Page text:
Now that voters in Denver, Colorado, have approved the Green Roof Initiative, buildings in Denver larger than 25,000 square feet will have to devote a portion of their rooftops to vegetation beginning on Jan. 1, 2018.
Denver is one of the first U.S. cities to require green roofs.
According to the Denverite, those who spent at least $25,000 to defeat the measure believe there will be numerous unintended consequences. One of their leaders is encouraging developers to get their plans in before the first of the year if possible.
“A lot of our developer members are reaching out, asking what they should do,” Kathy Barstnar, executive director of NAIOP, a commercial real estate development association, and co-chair of Citizens for a Responsible Denver, told the Denverite. “We can only encourage them to get their plans in before the end of the year because come Jan. 1, I believe it’s too unclear what they should do.”
An assistant professor in the University of Colorado Denver’s College of Architecture and Planning, Leila Tolderlund, believes there is nothing to fear. According to the Denverite, Tolderlund is an expert on green roofs and is the author of the EPA’s design guidelines and maintenance manual for green roofs in the semi-arid and arid West.
“There really are a lot of pre-made modular green roof systems that meet the minimum requirements,” she told the Denverite. “There is no need for anxiety.”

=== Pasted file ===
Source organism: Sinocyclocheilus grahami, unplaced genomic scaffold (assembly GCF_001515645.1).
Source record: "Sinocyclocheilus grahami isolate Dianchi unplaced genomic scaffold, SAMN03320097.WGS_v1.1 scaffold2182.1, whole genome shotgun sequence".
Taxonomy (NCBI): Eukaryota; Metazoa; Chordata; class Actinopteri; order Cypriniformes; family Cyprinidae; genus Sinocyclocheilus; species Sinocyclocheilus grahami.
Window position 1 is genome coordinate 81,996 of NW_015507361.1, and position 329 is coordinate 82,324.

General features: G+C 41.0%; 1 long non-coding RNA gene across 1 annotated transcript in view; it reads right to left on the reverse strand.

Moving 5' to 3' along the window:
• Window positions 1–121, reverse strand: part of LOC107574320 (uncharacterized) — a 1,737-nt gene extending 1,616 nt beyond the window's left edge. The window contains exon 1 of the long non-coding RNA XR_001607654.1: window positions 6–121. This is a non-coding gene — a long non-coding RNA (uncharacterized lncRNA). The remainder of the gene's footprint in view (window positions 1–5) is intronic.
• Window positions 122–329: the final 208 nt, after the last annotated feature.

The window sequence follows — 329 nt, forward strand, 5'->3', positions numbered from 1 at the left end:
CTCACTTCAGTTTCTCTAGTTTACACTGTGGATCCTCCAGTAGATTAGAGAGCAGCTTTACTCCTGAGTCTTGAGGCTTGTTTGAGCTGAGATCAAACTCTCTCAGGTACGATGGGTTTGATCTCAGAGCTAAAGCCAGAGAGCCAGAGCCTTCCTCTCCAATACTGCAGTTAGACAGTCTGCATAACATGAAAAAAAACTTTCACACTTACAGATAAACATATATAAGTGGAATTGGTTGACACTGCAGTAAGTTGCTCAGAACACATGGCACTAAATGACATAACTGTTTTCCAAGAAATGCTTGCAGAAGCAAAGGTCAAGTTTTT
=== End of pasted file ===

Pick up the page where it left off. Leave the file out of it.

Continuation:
According to Tolderlund, green roofs are more expensive to build than conventional roofs, but they tend to last four to five years longer. Depending on the type of green roof that’s installed and the complexity, costs can range.
Tolderlund states that business owners realize more benefits when they have deeper soil beds that support a wider variety of plant life. This extra soil and plant life, she says, does more to insulate the building and protect the roof membrane from the elements.
Tolderlund also noted that it adds weight, which requires additional structural support and cost, but the ordinance does not require developers to make that additional investment.
Over the next several months, the Denverite reports that the department will work to create the necessary procedures and policies. The initiative itself, the Denverite says, requires the creation of a technical advisory board to guide implementation.
If certain things aren’t working, the Denver City Council said it could change the ordinance with a two-thirds majority after six months have passed.
“Green roofs were already possible in Denver, and we will be working in the coming weeks to harmonize existing laws and policies with Initiative 300 and to build its requirements into our permitting and contractor licensing procedures,” CPD deputy director Jill Jennings Golich said in an emailed statement to the Denverite.
“We are concerned that it may mean more initial costs,” Mayor Michael Hancock told the Denverite. “Once the people have spoken, that’s our job. There may need to be some tweaks, based on legal challenges. Though we were not going to line up and support the initiative, our values align.”
Barstnar says that because of Denver’s arid climate, their experience will not be the same as it has been in other cities, but Tolderlund says that there are success stories of green roofs in Denver, Nevada and Arizona.